Hickory and Kemp continue their outstanding work as guide companions, smoothly guiding readers through the life and times of...


An account of two Seeing Eye dogs that guide their visually impaired partner through the chaotic streets of New York.

Burlingame (A Symphonic Crazy-Quilt of Designs for Stages and Screens, 1997) shares how two Seeing Eye dogs returned mobility to his life when he became legally blind. After a frightening experience navigating busy city streets armed with nothing but a white cane, the author contacted The Seeing Eye in Morristown, N.J. There, he met Hickory, his first canine companion. Hickory and Burlingame share numerous everyday adventures—making friends, dining out and attending the opera—which continue until Hickory’s retirement. Afterward, Kemp takes over. While many of the events are fairly ordinary, the memoir is anything but dull. Part of the intrigue comes from understanding how day-to-day life unfolds for the visually impaired and their helper dogs. Readers also get to learn about the process dogs go through to qualify as Seeing Eye companions. What makes these experiences even more fascinating is that they are told from the perspective of the two dogs. Burlingame plays “scribe” to Kemp and Hickory, who relay their experiences as only dogs can. While the book doesn’t hide the difficulties that result from loss of sight, it maintains an overall humorous, hopeful tone, thanks to the boundless cheerfulness of its canine narrators. They are distinctly canine in their thoughts and actions, often expressing a lack of understanding for certain human interests, like opera, and woefully lamenting the standard concerns that come with being a dog, like suffering through restricted diets that prohibit the consumption of miscellaneous “treats” littering the sidewalk. Both dogs also have their own distinct voices, lending to their believability as narrators. Hickory, having been socialized with a family whose father taught literature, seems a little more cultured, occasionally displaying knowledge of classic literary characters. Kemp, on the other hand, is more of a common dog with a youthful, inexperienced tone, which he demonstrates through a lack of understanding about the meaning of certain terms, like “puppy proof.”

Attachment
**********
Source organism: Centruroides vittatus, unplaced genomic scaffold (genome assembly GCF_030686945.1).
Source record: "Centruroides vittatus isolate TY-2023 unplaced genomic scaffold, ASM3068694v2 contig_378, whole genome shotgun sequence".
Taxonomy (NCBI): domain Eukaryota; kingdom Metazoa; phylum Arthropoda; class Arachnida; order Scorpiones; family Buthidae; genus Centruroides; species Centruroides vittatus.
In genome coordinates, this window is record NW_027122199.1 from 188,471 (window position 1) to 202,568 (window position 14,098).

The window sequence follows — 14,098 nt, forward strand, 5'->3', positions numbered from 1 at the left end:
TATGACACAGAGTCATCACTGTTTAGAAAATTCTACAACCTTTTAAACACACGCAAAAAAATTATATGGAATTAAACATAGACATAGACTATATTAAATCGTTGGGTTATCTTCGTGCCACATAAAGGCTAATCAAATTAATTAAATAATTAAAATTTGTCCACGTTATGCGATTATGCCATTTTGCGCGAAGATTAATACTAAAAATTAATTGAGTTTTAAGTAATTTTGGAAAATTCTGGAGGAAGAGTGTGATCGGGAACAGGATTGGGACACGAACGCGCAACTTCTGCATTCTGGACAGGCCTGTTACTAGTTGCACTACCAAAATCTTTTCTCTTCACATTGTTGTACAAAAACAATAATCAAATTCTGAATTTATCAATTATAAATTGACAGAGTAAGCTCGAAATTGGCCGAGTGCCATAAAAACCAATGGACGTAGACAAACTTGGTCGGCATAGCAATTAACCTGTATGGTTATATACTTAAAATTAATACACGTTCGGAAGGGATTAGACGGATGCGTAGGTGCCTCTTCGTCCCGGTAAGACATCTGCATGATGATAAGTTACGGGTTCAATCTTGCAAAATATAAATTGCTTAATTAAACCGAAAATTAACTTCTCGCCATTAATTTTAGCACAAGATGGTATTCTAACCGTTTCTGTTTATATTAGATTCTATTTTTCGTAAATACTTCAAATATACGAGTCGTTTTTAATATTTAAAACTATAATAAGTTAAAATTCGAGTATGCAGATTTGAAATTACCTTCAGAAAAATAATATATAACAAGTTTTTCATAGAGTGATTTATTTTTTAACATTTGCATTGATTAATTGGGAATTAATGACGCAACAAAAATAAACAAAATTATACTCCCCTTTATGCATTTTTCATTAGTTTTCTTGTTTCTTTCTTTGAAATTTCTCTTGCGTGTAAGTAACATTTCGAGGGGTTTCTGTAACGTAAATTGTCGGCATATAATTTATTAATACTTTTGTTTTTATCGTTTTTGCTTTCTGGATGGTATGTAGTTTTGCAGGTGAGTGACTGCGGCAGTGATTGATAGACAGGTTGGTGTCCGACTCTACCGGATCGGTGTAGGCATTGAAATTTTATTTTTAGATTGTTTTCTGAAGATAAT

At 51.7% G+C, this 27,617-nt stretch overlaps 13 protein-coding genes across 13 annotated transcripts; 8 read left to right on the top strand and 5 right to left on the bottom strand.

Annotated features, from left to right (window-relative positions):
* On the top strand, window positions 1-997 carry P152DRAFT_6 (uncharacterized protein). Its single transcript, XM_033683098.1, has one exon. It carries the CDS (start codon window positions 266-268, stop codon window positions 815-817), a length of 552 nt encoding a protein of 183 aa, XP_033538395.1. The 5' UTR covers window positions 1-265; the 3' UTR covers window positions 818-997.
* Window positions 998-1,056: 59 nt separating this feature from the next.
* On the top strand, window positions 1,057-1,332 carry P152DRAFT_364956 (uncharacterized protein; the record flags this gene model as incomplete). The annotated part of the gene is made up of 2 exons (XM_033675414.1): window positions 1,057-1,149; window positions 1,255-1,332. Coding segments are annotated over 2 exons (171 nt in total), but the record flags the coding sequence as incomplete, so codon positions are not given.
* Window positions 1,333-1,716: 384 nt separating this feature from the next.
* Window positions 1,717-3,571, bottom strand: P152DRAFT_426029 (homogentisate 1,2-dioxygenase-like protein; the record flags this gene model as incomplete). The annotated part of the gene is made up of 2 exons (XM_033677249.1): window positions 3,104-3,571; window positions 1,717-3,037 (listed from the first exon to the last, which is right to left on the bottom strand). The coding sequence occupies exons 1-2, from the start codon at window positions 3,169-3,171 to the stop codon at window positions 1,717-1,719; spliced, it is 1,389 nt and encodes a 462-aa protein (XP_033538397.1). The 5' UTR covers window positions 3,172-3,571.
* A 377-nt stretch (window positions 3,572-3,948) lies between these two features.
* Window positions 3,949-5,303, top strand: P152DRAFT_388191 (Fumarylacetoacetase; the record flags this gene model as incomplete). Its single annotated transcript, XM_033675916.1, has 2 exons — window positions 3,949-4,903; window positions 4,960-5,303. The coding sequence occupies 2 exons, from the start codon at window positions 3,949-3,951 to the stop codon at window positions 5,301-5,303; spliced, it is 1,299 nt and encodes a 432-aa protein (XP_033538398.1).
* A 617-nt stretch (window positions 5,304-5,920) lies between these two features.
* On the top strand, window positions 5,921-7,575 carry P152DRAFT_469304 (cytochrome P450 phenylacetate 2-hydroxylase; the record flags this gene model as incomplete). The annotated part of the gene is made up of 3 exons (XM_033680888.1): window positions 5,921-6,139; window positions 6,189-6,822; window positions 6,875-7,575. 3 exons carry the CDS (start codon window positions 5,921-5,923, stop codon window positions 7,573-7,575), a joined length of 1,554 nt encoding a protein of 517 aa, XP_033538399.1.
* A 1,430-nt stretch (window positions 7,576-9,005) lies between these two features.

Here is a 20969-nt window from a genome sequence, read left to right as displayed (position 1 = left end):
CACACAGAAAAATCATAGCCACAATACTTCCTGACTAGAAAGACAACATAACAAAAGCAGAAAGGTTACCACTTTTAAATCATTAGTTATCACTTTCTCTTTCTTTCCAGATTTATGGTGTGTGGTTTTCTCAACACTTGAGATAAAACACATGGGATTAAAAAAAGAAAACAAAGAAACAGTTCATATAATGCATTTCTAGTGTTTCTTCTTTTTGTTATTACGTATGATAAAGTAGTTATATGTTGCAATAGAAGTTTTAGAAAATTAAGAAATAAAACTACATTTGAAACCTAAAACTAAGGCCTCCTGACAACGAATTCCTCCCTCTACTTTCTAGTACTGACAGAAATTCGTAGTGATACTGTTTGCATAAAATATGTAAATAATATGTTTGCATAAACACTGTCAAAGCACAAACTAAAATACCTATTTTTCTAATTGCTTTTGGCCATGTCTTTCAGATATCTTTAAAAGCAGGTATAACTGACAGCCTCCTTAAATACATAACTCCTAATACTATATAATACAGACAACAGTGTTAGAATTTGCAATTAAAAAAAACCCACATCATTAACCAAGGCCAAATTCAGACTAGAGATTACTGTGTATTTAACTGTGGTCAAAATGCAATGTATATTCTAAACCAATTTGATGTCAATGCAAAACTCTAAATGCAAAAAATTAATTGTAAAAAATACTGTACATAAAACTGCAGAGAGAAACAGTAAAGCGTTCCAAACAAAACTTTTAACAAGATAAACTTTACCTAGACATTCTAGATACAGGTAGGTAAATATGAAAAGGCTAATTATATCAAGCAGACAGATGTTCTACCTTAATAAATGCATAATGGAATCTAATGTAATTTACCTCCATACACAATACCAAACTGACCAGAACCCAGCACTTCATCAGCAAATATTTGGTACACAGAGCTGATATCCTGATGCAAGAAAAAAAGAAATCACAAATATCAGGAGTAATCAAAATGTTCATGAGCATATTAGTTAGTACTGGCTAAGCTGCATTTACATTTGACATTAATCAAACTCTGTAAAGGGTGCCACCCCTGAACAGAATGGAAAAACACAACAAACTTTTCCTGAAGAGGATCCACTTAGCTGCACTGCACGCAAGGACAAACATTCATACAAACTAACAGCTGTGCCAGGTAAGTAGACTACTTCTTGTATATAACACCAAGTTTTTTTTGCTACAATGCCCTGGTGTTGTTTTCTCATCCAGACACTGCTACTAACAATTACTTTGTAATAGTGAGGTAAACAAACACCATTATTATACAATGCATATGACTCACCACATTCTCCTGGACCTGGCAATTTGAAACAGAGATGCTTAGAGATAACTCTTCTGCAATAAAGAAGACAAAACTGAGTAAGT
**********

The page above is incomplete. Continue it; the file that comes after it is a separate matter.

Hickory and Kemp continue their outstanding work as guide companions, smoothly guiding readers through the life and times of Seeing Eye dogs and their partners.

Pub Date: July 13, 2012

ISBN: 978-1477446027

Page Count: 234

Publisher: CreateSpace

Review Posted Online: Aug. 20, 2012

Kirkus Reviews Issue: Sept. 15, 2012

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A YA novel that treats its subject and its readers with respect while delivering an engaging story.



In the ninth book in the Bluford young-adult series, a young Latino man walks away from violence—but at great personal cost.